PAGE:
Sunday, August 24, 2008

Olympic Judgement

I was talking to my Dad about the Olympics. He hasn't watched a lot of it but He started to complain about the sports which give judged scores, preferring the ones with definable quantitative measures. I thought this was interesting since I've complained about this as well. Are we genetically predisposed to complaining about gymnastics scoring? :)

I think it is pretty evident that the scoring system just does not work. This is evident in the spread of the scores given by the judges. If all the judges gave nearly the same score you may be more inclined to believe that the score they gave is what the athlete deserved. Instead, the Olympic judges, presumably the best judges around, cannot give consistent scores between themselves. Right here I would like to run through some numbers, calculating standard deviations of the group scores and compare that verses the variation between athletes. Unfortunately I don't remember enough of my statistics class to do a good job of that quickly. (If someone wants to give it a shot, I'd appreciate it, maybe I'll try later.) Though, I am confident that the variations between the judges is far beyond the differences which determine gold and silver and bronze.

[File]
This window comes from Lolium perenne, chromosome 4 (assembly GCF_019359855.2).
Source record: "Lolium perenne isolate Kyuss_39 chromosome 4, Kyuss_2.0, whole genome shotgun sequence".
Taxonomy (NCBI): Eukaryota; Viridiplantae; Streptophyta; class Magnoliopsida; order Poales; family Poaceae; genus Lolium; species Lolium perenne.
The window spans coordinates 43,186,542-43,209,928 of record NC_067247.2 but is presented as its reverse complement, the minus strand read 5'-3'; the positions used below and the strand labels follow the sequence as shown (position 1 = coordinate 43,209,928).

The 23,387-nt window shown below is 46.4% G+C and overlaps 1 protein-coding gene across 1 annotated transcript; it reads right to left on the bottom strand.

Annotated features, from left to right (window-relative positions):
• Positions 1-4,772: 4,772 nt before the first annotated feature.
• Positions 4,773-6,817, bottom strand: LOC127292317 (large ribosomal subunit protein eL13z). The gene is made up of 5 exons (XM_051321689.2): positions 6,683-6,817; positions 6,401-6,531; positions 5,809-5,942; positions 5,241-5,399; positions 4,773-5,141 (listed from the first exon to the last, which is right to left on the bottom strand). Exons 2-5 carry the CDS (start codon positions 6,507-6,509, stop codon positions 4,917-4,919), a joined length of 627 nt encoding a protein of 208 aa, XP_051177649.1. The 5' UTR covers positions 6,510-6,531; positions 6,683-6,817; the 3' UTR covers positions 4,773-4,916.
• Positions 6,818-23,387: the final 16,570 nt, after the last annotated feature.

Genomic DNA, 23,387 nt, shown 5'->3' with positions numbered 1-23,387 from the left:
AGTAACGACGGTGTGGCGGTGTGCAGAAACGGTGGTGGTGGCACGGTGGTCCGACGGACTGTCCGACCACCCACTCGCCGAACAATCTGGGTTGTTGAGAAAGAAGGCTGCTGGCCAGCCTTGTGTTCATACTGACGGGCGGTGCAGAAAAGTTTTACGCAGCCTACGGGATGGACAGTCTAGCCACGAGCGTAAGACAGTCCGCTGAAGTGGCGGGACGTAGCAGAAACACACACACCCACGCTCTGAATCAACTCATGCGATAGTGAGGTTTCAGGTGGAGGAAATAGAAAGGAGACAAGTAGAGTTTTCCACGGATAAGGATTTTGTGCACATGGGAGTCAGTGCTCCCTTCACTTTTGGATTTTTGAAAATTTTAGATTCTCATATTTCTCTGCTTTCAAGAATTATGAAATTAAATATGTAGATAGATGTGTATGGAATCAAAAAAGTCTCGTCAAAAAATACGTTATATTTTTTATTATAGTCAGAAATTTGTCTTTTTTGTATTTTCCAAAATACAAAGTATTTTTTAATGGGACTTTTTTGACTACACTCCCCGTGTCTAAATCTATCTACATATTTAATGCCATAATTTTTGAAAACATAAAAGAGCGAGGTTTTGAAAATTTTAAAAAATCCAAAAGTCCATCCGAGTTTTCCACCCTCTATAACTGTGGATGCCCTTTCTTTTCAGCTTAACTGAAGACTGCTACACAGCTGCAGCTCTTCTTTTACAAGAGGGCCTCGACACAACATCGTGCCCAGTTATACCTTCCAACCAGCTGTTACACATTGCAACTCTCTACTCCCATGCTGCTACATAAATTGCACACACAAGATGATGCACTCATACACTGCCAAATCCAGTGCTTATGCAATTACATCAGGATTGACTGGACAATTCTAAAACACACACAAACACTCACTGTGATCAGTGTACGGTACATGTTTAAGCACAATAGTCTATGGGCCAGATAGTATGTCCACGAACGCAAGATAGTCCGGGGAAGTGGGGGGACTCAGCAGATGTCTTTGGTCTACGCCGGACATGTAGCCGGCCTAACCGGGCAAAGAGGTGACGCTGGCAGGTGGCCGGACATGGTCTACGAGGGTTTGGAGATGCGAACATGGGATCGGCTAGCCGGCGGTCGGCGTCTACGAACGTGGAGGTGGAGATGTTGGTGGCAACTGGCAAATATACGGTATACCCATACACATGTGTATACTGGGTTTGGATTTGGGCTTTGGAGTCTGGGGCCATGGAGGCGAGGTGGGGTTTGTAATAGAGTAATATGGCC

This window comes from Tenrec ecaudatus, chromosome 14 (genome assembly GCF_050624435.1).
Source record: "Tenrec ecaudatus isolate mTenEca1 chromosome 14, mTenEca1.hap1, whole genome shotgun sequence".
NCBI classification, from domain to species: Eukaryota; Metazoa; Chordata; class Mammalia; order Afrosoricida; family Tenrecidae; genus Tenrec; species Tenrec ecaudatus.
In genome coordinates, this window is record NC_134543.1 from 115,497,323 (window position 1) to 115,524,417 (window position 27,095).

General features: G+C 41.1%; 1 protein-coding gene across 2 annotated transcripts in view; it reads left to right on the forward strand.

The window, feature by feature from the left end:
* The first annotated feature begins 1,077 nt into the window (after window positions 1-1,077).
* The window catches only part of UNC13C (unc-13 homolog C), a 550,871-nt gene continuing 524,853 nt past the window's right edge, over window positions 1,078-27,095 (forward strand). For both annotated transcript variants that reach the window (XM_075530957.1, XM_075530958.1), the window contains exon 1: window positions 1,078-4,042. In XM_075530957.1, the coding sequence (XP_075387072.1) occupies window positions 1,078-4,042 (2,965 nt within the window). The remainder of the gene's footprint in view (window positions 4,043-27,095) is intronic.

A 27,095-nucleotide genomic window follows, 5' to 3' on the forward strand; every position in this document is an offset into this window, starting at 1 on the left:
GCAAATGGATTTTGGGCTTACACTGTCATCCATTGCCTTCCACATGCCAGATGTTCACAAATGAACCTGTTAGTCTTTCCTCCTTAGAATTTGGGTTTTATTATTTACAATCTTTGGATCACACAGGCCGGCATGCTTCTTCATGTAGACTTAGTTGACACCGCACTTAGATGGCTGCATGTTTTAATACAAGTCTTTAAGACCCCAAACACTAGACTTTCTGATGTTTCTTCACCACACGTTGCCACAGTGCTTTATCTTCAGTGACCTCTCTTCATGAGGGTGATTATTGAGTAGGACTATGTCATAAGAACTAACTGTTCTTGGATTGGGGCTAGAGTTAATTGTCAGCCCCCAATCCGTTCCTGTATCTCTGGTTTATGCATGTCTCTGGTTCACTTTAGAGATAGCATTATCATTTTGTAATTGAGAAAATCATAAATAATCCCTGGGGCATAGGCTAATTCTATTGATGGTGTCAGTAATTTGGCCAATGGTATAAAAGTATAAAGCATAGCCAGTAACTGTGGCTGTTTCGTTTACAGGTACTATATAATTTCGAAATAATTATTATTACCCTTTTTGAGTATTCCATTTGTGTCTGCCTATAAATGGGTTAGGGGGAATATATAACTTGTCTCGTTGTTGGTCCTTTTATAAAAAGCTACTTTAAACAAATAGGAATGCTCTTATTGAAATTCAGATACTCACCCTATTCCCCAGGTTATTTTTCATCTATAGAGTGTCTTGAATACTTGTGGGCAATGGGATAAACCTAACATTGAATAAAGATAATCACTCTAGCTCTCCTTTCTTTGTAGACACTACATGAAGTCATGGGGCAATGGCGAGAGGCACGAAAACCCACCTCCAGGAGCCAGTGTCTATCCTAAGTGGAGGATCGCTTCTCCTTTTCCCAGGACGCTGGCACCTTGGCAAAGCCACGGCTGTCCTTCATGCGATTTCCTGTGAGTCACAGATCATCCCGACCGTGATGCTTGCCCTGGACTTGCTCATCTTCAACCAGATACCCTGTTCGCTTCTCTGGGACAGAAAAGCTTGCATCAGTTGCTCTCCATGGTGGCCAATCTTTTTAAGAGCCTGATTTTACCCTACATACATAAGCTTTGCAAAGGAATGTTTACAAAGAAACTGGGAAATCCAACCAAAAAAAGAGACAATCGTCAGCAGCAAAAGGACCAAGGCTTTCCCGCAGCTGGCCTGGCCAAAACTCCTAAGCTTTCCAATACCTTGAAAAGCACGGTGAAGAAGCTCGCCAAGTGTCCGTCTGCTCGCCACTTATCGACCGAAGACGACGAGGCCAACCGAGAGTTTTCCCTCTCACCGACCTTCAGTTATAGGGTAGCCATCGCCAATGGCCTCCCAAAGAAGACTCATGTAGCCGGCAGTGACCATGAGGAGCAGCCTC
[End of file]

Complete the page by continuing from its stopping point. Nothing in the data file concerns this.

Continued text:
The problem is, I really enjoy many of the judged events. It is amazing what these athletes do. I am in awe. How can we help to increase the confidence in the scores? I think this could be done. I started thinking about diving. A computer-camera system could be put into place which would estimate the angles of the body, determining rotation, separation of the legs, and ultimately it could put a quantitative measure the amount of water displaced. Similar systems could be used in gymnastics as well.

A system like this would not solve the problem outright, but it would give the judges more to work with. It also would give the audience some tangible scores that they could appreciate and understand. In the end the variation between the athletes would need to be accounted for. This would all come down to human judgment, but maybe with some engineers help we can reduce the error within the judges and insure that the athletes get the metals that they deserve.

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